Ecologists learn lessons from the ‘ghosts of megafauna’


Scientists have been assessing the ecological consequences of a megafauna-depleted world and what, if anything, should be done about it.

Researchers discussed whether the loss of big beasts contributed to regional and global system changes, such as Arctic warming and more wildfires.

Megafauna (animals with a mass of 44kg or more) once dominated but disappeared in an ecological "blink of an eye".

The global scientific gathering was held at the University of Oxford, UK.

Co-organiser Yadvinder Malhi, professor of ecosystem science at the university's Environmental Change Institute, said the conference was "unique" as it brought together many disciplines that would not normally meet during their day-to-day work.

'Huge impacts'

Assessing the event's discussions, he observed: "There was such a strong consensus emerging that megafaunal extinctions did have a huge impact on the structure of ecosystems, which still ramifies through to the ecosystems today.

"What we think as natural now are still carrying many disequilibria – or ghosts – resulting from the loss of the megafauna in terms of their structure, functioning and nutrient recycling."

Prof Malhi added that a greater understanding of the impacts of megafaunal extinctions helped researchers model the consequences of losing big beasts from today's landscapes in sub-Saharan Africa and Asia.

"Somehow, it seems as if megafauna have been linked to dinosaurs in people's popular imagination," he told BBC News.

"But, ecologically speaking, it was only a blink of an eye ago that there were megafauna everywhere."

Written By: Mark Kinver
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  1. @OP – Researchers discussed whether the loss of big beasts contributed to regional and global system changes, such as Arctic warming and more wildfires.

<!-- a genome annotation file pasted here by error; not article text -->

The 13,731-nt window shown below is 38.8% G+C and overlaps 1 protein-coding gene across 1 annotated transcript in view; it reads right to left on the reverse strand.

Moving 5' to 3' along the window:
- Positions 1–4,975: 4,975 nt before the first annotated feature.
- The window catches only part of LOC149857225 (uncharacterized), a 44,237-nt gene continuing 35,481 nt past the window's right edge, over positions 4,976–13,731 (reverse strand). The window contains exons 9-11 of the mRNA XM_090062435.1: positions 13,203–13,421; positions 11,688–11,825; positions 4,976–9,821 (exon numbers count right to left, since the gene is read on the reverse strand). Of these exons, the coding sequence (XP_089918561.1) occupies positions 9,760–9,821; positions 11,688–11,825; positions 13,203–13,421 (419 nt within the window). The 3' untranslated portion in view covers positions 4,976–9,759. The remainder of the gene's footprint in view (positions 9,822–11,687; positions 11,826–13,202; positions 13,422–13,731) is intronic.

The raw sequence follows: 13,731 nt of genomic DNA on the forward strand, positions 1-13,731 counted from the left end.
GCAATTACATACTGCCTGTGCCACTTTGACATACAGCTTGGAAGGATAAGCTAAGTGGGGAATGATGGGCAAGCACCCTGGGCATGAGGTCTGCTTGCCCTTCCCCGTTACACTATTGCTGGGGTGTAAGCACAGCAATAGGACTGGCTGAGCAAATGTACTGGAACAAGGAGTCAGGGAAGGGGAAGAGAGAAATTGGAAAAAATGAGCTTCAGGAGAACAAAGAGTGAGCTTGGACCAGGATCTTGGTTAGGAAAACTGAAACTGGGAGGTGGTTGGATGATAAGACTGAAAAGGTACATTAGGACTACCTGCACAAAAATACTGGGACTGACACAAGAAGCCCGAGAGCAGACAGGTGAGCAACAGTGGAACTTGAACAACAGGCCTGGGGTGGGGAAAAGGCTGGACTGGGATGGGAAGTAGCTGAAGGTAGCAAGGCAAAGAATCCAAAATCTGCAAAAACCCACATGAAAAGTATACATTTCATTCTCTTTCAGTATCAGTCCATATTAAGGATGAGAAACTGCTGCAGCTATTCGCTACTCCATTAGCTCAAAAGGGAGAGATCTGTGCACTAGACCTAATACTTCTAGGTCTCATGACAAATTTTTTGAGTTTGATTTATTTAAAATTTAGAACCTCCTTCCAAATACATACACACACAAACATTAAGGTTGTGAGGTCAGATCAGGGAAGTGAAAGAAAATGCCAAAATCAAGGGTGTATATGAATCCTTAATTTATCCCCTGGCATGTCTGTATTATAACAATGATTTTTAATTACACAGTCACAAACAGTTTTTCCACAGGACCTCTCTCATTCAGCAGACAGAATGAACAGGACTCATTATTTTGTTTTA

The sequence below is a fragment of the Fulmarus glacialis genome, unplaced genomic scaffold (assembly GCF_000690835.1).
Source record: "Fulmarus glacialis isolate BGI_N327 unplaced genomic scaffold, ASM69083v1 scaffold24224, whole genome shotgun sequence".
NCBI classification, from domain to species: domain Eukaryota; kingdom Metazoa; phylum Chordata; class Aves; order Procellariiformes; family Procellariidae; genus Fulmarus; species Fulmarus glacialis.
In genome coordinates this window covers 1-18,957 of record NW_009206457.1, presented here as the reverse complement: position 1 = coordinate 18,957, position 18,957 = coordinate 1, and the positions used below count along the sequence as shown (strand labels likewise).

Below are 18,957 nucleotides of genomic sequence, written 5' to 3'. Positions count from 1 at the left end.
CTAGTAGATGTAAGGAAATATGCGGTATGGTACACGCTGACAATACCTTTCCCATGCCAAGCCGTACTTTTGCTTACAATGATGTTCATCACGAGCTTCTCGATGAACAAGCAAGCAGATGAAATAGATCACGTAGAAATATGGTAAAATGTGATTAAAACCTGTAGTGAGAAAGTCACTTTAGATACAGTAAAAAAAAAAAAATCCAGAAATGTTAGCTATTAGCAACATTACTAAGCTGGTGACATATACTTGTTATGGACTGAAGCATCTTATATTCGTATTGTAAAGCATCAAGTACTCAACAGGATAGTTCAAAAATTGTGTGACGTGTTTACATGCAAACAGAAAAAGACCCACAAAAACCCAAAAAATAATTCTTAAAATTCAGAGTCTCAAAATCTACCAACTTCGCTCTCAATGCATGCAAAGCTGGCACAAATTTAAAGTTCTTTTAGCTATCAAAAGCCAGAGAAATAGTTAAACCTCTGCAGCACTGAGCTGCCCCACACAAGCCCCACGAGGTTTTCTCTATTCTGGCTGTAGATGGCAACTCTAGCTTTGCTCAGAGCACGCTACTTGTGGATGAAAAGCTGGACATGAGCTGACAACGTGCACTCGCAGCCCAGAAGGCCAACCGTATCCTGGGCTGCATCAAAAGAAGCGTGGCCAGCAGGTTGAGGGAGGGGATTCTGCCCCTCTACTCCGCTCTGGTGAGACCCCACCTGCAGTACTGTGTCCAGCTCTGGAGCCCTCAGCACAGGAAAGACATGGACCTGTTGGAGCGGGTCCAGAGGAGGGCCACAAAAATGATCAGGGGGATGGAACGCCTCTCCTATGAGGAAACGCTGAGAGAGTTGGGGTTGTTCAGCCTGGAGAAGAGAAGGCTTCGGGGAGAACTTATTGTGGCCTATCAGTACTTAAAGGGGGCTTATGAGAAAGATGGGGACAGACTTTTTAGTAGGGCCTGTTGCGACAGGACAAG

The evidence indicates that megafauna can be key determining factors in whole ecosystems.

    The role of elephants in forests and savannahs is a modern example.

    As the largest frugivores on Earth, elephants have unique ecological properties. Found in deserts,
    savannahs, and forests, they are the last remnants of a diverse lineage. Among the three currently
    recognized forms, African forest elephants are the most frugivorous, followed by Asian and African
    savannah elephants, although their role as seed dispersers is variable and context-dependent. African
    forest elephants may consume more seeds from more species than any other taxon of large vertebrate
    dispersers, defecating them over long distances in viable conditions into nutrient-rich and protective
    dung.** In short, elephants are forest gardeners. The signature of elephant dispersal is evident in the spatial
    distribution of trees suggesting that elephants maintain tree diversity and retain low redundancy in
    seed dispersal systems. Large numbers of forest elephants ranging over large areas may be essential for
    ecosystem function**. The loss of elephants will have important negative consequences for the ecological
    trajectories of some plant species and whole ecological communities, yet the conservation status of forest
    elephants is catastrophic in Asia and rapidly becoming so in Africa due to hunting and other conflicts
    with people. In this paper we review the current knowledge of elephants as seed dispersers, discuss the
    ecological consequences of their decline, and suggest priority areas for research and conservation action.

    Forest elephants not only widely distribute tree seeds in their dung maintaining diversity in forests, but other elephants push over trees to feed from high branches during droughts, thus keeping the grasslands open rather than being swallowed by encroaching jungle.

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